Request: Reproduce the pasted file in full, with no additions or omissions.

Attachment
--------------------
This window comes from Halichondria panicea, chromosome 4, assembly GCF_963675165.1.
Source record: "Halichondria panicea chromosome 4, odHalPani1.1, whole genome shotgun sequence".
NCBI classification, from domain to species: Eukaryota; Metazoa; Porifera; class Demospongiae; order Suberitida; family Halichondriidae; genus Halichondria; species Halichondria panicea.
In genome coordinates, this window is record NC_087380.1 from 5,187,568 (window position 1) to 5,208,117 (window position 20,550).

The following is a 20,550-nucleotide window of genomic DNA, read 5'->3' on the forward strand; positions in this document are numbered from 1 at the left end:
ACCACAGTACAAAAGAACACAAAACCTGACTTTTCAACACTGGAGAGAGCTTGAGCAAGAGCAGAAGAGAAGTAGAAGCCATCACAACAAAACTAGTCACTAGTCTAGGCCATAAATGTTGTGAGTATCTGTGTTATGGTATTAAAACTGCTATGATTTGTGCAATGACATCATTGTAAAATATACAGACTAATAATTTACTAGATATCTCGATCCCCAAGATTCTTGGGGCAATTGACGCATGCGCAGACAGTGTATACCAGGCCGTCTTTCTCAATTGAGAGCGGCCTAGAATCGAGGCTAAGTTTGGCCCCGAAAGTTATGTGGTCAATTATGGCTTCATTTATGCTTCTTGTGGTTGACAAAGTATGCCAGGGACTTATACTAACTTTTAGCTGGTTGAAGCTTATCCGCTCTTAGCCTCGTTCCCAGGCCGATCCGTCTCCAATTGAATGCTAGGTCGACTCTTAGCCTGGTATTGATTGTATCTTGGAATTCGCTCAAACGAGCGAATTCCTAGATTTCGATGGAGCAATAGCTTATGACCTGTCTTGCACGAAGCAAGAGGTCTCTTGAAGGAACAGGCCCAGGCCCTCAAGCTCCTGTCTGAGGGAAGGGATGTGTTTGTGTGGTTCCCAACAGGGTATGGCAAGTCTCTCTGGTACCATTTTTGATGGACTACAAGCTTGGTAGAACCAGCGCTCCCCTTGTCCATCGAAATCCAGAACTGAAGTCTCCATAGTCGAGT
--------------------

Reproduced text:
This window comes from Halichondria panicea, chromosome 4, assembly GCF_963675165.1.
Source record: "Halichondria panicea chromosome 4, odHalPani1.1, whole genome shotgun sequence".
NCBI classification, from domain to species: Eukaryota; Metazoa; Porifera; class Demospongiae; order Suberitida; family Halichondriidae; genus Halichondria; species Halichondria panicea.
In genome coordinates, this window is record NC_087380.1 from 5,187,568 (window position 1) to 5,208,117 (window position 20,550).

The following is a 20,550-nucleotide window of genomic DNA, read 5'->3' on the forward strand; positions in this document are numbered from 1 at the left end:
ACCACAGTACAAAAGAACACAAAACCTGACTTTTCAACACTGGAGAGAGCTTGAGCAAGAGCAGAAGAGAAGTAGAAGCCATCACAACAAAACTAGTCACTAGTCTAGGCCATAAATGTTGTGAGTATCTGTGTTATGGTATTAAAACTGCTATGATTTGTGCAATGACATCATTGTAAAATATACAGACTAATAATTTACTAGATATCTCGATCCCCAAGATTCTTGGGGCAATTGACGCATGCGCAGACAGTGTATACCAGGCCGTCTTTCTCAATTGAGAGCGGCCTAGAATCGAGGCTAAGTTTGGCCCCGAAAGTTATGTGGTCAATTATGGCTTCATTTATGCTTCTTGTGGTTGACAAAGTATGCCAGGGACTTATACTAACTTTTAGCTGGTTGAAGCTTATCCGCTCTTAGCCTCGTTCCCAGGCCGATCCGTCTCCAATTGAATGCTAGGTCGACTCTTAGCCTGGTATTGATTGTATCTTGGAATTCGCTCAAACGAGCGAATTCCTAGATTTCGATGGAGCAATAGCTTATGACCTGTCTTGCACGAAGCAAGAGGTCTCTTGAAGGAACAGGCCCAGGCCCTCAAGCTCCTGTCTGAGGGAAGGGATGTGTTTGTGTGGTTCCCAACAGGGTATGGCAAGTCTCTCTGGTACCATTTTTGATGGACTACAAGCTTGGTAGAACCAGCGCTCCCCTTGTCCATCGAAATCCAGAACTGAAGTCTCCATAGTCGAGT